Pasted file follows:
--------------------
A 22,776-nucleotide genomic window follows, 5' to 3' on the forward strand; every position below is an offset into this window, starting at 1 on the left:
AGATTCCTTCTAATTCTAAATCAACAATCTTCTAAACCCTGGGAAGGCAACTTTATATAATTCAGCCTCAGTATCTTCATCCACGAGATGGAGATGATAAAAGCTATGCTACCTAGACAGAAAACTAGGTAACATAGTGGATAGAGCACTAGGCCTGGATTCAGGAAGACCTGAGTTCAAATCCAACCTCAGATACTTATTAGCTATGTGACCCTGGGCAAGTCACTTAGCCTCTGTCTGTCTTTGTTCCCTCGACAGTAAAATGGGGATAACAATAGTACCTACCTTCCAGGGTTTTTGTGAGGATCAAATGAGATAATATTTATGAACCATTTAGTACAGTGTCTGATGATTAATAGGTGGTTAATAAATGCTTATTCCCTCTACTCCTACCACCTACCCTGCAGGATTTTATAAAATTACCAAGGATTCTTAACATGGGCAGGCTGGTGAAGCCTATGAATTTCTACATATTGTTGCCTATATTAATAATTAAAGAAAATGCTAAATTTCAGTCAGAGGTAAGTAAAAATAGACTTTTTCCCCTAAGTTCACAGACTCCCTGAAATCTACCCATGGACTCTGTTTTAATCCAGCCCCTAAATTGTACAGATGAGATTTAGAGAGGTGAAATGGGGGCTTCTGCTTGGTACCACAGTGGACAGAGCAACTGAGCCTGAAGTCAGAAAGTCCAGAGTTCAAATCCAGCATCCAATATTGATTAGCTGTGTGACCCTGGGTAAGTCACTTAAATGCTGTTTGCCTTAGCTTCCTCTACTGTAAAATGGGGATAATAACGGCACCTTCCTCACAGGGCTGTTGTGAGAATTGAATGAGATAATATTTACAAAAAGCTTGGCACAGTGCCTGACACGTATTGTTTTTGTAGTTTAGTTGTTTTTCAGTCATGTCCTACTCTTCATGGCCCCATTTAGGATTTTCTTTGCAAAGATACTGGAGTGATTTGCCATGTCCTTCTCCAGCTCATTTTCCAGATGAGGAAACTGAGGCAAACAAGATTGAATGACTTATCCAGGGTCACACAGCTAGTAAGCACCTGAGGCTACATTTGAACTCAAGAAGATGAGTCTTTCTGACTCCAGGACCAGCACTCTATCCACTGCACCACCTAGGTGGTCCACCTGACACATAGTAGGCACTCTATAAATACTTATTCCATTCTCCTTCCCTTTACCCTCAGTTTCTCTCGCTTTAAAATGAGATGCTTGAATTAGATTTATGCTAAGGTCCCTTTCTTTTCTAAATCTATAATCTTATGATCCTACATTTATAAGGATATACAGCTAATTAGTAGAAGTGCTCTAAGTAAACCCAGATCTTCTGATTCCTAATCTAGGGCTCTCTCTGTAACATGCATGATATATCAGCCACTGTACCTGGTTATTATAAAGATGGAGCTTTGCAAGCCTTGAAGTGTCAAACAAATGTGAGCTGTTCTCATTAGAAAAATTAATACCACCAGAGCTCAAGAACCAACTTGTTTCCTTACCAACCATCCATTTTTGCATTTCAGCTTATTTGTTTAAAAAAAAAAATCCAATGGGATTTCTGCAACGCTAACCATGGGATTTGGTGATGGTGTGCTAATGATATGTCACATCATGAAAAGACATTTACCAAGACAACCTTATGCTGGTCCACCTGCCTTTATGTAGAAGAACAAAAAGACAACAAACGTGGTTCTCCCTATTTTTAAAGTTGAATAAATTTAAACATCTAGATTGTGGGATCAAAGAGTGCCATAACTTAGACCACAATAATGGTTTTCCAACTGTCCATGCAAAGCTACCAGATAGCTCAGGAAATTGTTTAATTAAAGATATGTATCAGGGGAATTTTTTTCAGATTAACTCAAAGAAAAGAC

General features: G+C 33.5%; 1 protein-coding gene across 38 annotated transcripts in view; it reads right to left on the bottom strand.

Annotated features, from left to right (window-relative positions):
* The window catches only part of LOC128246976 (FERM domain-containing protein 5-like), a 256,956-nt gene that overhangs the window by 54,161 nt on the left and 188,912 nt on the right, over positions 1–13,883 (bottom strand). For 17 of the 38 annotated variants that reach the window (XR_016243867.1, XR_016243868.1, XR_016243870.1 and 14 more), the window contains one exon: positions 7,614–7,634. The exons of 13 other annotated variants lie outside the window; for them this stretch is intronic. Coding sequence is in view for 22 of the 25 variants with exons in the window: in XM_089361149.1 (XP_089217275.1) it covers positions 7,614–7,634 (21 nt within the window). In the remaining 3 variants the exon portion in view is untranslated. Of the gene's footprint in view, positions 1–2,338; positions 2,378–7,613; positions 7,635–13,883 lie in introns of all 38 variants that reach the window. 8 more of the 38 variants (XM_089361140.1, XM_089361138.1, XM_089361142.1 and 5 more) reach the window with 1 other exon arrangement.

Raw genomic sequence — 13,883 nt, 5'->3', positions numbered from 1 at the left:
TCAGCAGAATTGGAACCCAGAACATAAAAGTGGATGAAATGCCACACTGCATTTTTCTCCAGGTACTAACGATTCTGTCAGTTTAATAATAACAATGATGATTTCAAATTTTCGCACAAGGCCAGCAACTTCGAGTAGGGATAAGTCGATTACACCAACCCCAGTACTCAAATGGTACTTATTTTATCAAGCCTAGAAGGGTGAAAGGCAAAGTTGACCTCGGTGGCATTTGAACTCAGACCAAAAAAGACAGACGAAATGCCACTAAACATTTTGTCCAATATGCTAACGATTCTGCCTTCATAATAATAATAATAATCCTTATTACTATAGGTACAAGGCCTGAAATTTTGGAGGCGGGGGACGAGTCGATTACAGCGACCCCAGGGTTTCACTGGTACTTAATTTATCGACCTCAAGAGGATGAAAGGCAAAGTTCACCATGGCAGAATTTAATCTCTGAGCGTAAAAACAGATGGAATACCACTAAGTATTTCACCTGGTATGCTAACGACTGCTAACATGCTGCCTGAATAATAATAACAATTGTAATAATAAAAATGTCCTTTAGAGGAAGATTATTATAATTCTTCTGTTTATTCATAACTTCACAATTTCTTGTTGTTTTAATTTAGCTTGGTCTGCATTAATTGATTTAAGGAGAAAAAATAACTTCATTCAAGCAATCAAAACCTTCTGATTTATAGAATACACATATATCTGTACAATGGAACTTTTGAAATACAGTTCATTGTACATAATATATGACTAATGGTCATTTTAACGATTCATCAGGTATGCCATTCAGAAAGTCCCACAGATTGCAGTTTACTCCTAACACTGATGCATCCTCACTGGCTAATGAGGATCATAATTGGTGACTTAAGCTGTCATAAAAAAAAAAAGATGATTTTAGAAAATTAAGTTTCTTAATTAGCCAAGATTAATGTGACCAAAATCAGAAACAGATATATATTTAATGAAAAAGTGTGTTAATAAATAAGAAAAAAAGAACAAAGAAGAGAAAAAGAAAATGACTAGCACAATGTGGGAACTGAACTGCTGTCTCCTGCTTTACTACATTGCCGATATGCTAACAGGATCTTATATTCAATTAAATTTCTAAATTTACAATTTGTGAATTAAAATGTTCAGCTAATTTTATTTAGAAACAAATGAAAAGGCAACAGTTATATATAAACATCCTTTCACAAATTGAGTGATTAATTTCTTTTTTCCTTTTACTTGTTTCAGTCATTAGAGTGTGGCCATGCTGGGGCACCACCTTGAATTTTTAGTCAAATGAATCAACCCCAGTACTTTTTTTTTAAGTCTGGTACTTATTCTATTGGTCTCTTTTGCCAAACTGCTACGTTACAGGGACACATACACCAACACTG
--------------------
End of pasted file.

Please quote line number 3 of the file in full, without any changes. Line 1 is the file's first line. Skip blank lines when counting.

General features: G+C 33.5%; 1 protein-coding gene across 38 annotated transcripts in view; it reads right to left on the bottom strand.